Bar Bulletin: The rise of the artificial intelligence attorney
Happy New Year and welcome to rise of the artificial intelligence attorney — the AI attorney — and a shake-up of the pyramid revenue structure in law firms.
Source: Geddes D. Anderson Jr.
The traditional revenue structure of teams of associate attorneys billing at high hourly rates to review ESI, conduct nationwide research on a body of law and prepare multiple versions of lofty memorandums will not survive the rise of artificial intelligence.
Clients will, at some point in the near future, refuse to pay for mundane legal tasks because AI attorneys can do those tasks with greater accuracy and in less time.
For example, an AI attorney can prepare the thousands of documents necessary to complete a complex real estate closing in minutes rather than days.
Even in the infancy of the technology, AI attorneys can read, research and offer answers complete with references to support legal conclusions.
They also use machine learning to learn from prior communications with the user and become more efficient with repetition.
If you ask an AI attorney a legal question, it will analyze literally billions of documents constituting an entire body of law on the subject and return an answer in a matter of minutes.
For example, you could ask an AI attorney to analyze the exposure a client has in connection with possessing marijuana while attempting to comply with Florida’s recently approved medical marijuana legislative initiative, and whether the client has criminal exposure under the federal mail and wire fraud statutes.
When it comes to natural language processing, AI attorneys can reliably interpret what the user actually means and return accurate results.
AI attorneys have the ability to interpret, identify and describe images in a way that is similar to human attorneys.
At the end of the day, AI attorneys carry on conversations much like an advanced Siri that can debate all positions of a legal issue.
AI attorneys also can assist with sifting through terabytes of data to allow lawyers to do their jobs more efficiently. They can effectively winnow down results and provide only the most relevant answers in language that is understandable.
Most importantly, AI attorneys never go home, never get an attitude and speak only when spoken to.
Doesn’t this sound like a lot of fun?
In 2016, Baker Hostetler, Bryan Cave, Womble Carlyle, Lathan & Watkins and other law firms in the U.S. and the United Kingdom formally “hired” AI attorneys to conduct legal research and analyze large databases of information for their clients.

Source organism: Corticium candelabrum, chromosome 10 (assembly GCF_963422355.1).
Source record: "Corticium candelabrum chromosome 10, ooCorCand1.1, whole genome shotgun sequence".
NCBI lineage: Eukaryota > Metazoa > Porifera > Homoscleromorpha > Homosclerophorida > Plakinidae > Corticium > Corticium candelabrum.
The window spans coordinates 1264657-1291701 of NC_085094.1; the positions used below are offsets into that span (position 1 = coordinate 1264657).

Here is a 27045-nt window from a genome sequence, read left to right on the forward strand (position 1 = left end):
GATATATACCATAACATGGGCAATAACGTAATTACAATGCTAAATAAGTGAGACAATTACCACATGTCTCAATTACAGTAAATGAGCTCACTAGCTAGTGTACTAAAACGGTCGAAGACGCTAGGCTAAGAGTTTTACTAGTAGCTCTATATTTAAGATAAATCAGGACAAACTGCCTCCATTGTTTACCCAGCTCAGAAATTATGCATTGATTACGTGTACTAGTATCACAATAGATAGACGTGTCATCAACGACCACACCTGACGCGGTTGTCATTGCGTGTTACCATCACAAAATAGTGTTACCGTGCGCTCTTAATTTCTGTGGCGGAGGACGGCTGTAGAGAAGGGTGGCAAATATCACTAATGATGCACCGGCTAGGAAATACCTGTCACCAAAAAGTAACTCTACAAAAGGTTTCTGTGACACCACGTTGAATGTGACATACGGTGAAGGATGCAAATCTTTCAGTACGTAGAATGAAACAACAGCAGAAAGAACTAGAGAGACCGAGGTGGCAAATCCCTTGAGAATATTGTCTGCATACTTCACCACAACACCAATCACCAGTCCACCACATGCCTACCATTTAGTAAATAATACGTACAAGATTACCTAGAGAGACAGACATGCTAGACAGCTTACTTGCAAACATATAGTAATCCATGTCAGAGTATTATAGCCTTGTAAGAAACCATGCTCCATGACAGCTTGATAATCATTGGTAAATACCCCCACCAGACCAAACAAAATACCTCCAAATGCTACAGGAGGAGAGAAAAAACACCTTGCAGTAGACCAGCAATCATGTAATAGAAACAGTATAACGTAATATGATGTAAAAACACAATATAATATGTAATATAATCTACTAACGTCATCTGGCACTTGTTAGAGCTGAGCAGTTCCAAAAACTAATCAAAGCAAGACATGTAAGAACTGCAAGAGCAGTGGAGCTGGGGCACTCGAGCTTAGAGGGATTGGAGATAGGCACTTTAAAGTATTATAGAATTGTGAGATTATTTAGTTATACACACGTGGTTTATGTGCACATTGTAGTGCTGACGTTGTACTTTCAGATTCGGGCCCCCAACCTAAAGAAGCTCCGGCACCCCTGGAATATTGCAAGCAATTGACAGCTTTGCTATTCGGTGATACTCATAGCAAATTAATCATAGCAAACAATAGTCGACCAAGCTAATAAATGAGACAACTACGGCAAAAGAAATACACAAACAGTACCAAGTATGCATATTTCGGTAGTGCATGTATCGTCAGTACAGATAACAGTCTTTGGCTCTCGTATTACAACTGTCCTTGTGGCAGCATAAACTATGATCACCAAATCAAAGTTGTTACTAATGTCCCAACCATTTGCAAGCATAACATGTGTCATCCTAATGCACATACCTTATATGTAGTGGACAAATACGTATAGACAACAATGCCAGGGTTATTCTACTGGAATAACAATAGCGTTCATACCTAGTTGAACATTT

Baker Hostetler, an Ohio-based law firm, and Bryan Cave, a Missouri-based law firm, hired AI attorneys to become part of their bankruptcy teams.
The Bryan Cave law firm formed a “TechX group” that is a group of partners and associates who use its AI attorney in other practice areas.
Law firms that hire AI attorneys are marketing the partnership to clients as a tool that helps human attorneys analyze legal issues faster, leaving more time to advise clients in a focused manner.
Human attorneys spend less time on legal research and more time representing the specific need of the client.
Partnering with an AI attorney creates a competitive advantage for law firms who seek to retain current clients and establish new relationships.
Even law schools are getting into the artificial intelligence game.
Vanderbilt Law School is exploring the use of AI attorneys as a tool to help train its next generation of lawyers.
Proponents of AI attorneys have to overcome the pyramid revenue model by convincing law firms that an AI attorney will actually make the law firm more profitable.
The current AI buzzword being tossed around by proponents is “scaling.” The claim is that AI attorneys allow human attorneys to perform at a higher level because they are able to do more work in a shorter period of time, and without introducing errors into the work product.
Scaling sounds great, but it also sounds like fewer billable hours and smaller invoices, assuming the firm obtains no new clients.
The idea of scaling is a hard sell to law firms.
The better buzzword to use in the proliferation of AI to law firms is “obsolescence.”
The AI attorney is here to stay. Law firms will have to embrace AI or they run the risk that clients will divert their work to firms that have embraced the new technology and the efficiencies that come with it.